The mongoimport CLI utility takes approximately 20 minutes to upload the full 5gb file when running locally. But we need to either convert the file from csv into json (fairly easy one time task to write the converter) or to use a field file as the original csv file does not have a header line.

Note: You will need to convert to JSON if you want to load into a time-series collection as CSV is a flat format and time-series collection requires a ‘metaField’ key which in this case points to a nested document.

Compass took about 1 hour to upload the same file remotely (over the LAN).

Compass is also quite good to test the data load. If you open up the collection in it you will see the ‘Time-Series’ badge next to the collection name (‘price_paid’ in the image below).

Let us see example of a single document (image above) to understand how we have used the timeField, metaField and top level fields.

timeField: “timestamp” – the date of the transaction

metaField: “metadata” – address, city, hold-type, new-built, post_code and area, property type – all the terms we may want to query by

top level: “price” – to find average, max, min etc. of the price range.

Step 4: Run a Query

Now comes the fun bit. I give an example below of a simple group-by aggregation that uses the date of transaction and the city that the property is in as the grouping clause. We get the average price of transactions, the total number of transactions and standard deviation of the price in that group:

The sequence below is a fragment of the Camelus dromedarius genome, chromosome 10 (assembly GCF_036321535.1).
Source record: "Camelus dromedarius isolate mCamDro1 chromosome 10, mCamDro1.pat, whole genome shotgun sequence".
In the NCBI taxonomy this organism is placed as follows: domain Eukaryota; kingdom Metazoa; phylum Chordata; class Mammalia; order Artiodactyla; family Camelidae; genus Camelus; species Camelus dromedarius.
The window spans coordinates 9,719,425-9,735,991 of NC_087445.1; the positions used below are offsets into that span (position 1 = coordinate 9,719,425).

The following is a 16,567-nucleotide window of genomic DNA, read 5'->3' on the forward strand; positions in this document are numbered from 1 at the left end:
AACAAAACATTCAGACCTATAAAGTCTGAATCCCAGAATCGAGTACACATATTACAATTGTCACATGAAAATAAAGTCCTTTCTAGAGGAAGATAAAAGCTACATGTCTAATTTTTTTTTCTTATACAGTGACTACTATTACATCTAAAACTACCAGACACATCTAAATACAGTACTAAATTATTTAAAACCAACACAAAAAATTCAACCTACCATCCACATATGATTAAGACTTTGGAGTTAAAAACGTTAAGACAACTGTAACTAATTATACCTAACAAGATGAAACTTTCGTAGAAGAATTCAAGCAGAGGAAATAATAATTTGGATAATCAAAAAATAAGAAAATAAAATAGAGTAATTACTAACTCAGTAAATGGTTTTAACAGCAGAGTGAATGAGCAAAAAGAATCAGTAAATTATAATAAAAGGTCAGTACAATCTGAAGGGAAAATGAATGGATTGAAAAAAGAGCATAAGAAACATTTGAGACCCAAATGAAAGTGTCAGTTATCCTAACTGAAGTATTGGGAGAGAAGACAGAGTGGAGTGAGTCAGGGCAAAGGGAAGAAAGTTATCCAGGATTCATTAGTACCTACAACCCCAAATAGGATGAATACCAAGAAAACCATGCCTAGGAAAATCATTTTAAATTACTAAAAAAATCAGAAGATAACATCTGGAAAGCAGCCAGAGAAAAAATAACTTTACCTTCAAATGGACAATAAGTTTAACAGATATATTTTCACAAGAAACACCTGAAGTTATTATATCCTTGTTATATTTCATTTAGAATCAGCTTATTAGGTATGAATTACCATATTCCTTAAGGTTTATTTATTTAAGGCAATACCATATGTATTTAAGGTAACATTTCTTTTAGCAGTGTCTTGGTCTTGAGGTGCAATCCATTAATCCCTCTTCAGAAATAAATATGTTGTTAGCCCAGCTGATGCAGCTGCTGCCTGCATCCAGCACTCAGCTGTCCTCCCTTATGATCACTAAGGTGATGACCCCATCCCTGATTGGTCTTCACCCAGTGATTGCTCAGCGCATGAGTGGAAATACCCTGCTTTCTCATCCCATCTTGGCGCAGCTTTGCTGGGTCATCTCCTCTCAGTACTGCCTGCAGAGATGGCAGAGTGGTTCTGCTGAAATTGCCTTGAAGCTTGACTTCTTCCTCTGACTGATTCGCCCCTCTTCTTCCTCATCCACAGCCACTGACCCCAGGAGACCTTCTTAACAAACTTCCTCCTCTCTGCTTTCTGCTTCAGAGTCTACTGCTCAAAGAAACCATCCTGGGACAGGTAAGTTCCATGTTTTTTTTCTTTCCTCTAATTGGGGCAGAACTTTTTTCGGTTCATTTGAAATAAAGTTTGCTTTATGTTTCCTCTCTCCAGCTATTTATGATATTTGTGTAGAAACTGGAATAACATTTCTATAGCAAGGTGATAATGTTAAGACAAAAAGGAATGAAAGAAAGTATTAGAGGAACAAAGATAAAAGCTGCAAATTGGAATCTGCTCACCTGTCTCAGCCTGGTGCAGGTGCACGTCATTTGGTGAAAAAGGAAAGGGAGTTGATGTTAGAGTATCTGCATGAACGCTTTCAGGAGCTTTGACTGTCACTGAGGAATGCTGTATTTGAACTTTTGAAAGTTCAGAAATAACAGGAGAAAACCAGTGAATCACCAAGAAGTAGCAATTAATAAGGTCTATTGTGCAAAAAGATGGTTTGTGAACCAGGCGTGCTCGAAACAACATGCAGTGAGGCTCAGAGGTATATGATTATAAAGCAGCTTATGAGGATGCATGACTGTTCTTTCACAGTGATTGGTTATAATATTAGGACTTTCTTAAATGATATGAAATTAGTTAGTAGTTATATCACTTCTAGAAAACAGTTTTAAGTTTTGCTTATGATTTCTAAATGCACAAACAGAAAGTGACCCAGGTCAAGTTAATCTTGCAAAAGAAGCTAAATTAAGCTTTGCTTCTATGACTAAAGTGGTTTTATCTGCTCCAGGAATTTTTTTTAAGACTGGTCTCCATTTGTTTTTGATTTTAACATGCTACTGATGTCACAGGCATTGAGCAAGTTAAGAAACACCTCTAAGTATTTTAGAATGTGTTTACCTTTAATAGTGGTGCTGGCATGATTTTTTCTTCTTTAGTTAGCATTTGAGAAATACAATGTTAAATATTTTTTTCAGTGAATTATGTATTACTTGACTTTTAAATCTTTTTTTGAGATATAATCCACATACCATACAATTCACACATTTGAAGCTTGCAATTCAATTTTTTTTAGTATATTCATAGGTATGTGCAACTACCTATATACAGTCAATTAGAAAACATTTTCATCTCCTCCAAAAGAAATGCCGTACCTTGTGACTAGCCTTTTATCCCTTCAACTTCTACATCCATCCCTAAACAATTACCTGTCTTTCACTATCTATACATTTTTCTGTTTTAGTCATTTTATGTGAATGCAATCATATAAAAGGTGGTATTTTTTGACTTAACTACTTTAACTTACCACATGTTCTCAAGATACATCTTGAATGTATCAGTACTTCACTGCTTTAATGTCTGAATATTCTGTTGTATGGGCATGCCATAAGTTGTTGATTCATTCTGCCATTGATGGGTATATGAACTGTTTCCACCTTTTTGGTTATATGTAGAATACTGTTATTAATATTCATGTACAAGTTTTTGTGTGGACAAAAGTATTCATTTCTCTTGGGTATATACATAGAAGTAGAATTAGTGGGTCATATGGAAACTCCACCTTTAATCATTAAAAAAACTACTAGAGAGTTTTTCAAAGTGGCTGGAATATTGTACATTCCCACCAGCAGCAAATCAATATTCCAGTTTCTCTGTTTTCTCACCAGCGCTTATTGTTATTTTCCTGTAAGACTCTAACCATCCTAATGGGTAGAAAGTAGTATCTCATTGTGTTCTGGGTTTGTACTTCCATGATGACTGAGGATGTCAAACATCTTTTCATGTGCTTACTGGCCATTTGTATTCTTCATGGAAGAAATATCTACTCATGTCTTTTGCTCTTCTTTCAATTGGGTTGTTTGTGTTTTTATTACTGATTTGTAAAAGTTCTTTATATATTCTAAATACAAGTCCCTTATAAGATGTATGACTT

_id: {
    city: "$metadata.city",
    timestamp: "$timestamp",
  avgPrice: {
    $avg: "$price",
  totalTxCount: {
    $sum: 1,
  stdDevPrice: {
    $stdDevSamp: "$price",

Sample output of the above (with 4,742,598 items returned):

Step 5: Run a Time-series Query

We are close to finishing our time-series quest! We have data grouped by city and transaction date now we are going to calculate the Moving Average.

    partitionBy: "$_id.city",
    sortBy: {
         "_id.timestamp": 1,
    output: {
         "window.rollingPrice": {
             $avg: "$avgPrice",
             window: {
                  range: [-6, 0],
                  unit: "month",

The above aggregation query uses the ‘setWindowFields‘ stage – partitioning by ‘city’ and sorting by the time field (‘timestamp’). We use a window of 6 months before the current timestamp value to calculate the 6 month moving average price. This can be persisted to a new collection using the ‘out‘ stage.

The image above shows the 3 (green), 6 (orange) and 12 (blue) month moving average price for the city of Bristol. The image below shows the same for London. These were generated using matplotlib via a simple python program to query the relevant persisted moving average collections.

Reflecting on the Output

I am using an Intel NUC (dedicated to MongoDB) with an i5 processor and 24GB of DDR4 RAM. In-spite of the fact that MongoDB attempts to corner 50% of total RAM and the large amount of data we have, I found that 24GB RAM is more than enough. I got decent performance for the first level grouping queries that were looking at the full data-set. No query took more than 2-3 minutes.

When I tried the same query on my laptop (i7, 16GB RAM) the execution times were far longer (almost double).

Thank you for reading this post!

Leave a Comment

Fill in your details below or click an icon to log in:

WordPress.com Logo

You are commenting using your WordPress.com account. Log Out /  Change )

Twitter picture

You are commenting using your Twitter account. Log Out /  Change )

Facebook photo

You are commenting using your Facebook account. Log Out /  Change )

Connecting to %s